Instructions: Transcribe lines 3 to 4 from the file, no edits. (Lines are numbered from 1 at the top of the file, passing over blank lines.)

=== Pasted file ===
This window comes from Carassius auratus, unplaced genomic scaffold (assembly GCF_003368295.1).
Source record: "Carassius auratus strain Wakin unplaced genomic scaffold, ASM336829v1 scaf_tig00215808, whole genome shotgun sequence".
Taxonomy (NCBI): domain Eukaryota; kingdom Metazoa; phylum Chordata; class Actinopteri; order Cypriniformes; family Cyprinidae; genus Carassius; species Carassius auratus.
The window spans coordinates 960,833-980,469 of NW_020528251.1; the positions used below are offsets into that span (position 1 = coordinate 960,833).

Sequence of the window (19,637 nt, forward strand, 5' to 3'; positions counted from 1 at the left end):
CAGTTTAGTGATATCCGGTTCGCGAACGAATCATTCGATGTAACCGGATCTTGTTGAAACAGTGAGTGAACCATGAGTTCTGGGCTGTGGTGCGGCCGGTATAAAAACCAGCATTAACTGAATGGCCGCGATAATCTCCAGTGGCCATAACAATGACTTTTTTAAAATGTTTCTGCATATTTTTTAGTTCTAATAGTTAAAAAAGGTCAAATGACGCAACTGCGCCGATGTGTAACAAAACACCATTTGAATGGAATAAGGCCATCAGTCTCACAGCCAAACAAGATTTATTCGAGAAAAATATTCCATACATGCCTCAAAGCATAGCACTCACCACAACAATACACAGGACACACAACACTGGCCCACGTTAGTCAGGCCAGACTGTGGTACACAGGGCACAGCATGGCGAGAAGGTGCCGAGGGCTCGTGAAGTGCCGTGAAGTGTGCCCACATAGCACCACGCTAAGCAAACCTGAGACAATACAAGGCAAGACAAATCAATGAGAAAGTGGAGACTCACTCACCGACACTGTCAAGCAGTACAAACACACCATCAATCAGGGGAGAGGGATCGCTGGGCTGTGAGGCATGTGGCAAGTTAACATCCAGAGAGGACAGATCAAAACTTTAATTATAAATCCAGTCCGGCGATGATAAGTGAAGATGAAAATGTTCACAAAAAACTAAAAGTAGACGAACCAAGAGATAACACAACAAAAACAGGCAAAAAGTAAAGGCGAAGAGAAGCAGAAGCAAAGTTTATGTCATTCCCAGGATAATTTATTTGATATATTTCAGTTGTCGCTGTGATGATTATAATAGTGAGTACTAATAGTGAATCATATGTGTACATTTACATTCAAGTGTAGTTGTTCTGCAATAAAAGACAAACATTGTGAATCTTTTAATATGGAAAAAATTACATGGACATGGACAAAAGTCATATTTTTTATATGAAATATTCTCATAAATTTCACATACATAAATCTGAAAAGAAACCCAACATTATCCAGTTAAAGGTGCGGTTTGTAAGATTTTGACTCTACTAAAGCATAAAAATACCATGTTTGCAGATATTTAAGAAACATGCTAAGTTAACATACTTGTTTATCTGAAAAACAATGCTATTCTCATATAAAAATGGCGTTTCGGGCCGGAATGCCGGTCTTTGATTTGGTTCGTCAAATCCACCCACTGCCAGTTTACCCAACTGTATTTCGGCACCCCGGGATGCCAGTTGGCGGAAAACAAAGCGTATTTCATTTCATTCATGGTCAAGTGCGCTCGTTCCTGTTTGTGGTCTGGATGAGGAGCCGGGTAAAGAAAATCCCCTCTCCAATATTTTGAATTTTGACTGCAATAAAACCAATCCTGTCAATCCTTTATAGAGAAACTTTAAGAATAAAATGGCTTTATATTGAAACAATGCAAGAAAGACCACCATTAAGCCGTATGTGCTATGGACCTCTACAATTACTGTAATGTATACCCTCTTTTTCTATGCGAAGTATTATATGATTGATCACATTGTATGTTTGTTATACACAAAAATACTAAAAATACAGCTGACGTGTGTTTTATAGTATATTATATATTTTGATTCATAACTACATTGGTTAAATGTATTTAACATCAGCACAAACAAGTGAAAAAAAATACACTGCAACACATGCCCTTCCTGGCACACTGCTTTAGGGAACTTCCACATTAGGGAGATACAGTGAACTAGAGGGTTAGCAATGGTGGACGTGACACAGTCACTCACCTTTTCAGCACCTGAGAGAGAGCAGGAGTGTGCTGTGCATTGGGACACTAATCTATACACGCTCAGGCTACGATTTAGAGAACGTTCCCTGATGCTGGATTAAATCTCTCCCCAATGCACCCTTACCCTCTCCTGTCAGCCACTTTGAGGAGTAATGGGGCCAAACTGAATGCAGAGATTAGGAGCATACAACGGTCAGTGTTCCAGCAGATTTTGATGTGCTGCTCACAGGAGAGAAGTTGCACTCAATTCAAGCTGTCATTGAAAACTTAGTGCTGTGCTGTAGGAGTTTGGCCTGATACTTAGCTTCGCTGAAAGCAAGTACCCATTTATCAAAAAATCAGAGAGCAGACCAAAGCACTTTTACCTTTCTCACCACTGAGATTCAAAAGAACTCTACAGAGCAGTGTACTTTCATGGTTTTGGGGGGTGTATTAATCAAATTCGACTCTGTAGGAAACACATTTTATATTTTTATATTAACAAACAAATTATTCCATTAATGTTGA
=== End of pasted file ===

Taxonomy (NCBI): domain Eukaryota; kingdom Metazoa; phylum Chordata; class Actinopteri; order Cypriniformes; family Cyprinidae; genus Carassius; species Carassius auratus.
The window spans coordinates 960,833-980,469 of NW_020528251.1; the positions used below are offsets into that span (position 1 = coordinate 960,833).